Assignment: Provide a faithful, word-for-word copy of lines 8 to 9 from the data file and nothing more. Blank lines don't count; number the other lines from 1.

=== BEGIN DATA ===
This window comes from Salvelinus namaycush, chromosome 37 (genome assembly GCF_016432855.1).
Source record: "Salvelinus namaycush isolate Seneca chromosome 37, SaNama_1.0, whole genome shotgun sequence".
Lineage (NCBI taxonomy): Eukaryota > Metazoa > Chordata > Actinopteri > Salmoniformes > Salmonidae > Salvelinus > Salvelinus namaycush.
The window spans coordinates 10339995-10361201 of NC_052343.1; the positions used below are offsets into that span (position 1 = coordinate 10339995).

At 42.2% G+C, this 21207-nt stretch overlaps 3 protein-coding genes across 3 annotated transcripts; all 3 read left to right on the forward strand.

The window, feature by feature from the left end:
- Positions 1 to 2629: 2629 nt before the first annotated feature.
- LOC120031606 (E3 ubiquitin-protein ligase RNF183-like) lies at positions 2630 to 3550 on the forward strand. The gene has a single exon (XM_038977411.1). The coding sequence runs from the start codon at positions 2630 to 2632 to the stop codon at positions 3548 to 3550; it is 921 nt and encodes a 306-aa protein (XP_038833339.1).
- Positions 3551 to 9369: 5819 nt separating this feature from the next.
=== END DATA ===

- LOC120031606 (E3 ubiquitin-protein ligase RNF183-like) lies at positions 2630 to 3550 on the forward strand. The gene has a single exon (XM_038977411.1). The coding sequence runs from the start codon at positions 2630 to 2632 to the stop codon at positions 3548 to 3550; it is 921 nt and encodes a 306-aa protein (XP_038833339.1).
- Positions 3551 to 9369: 5819 nt separating this feature from the next.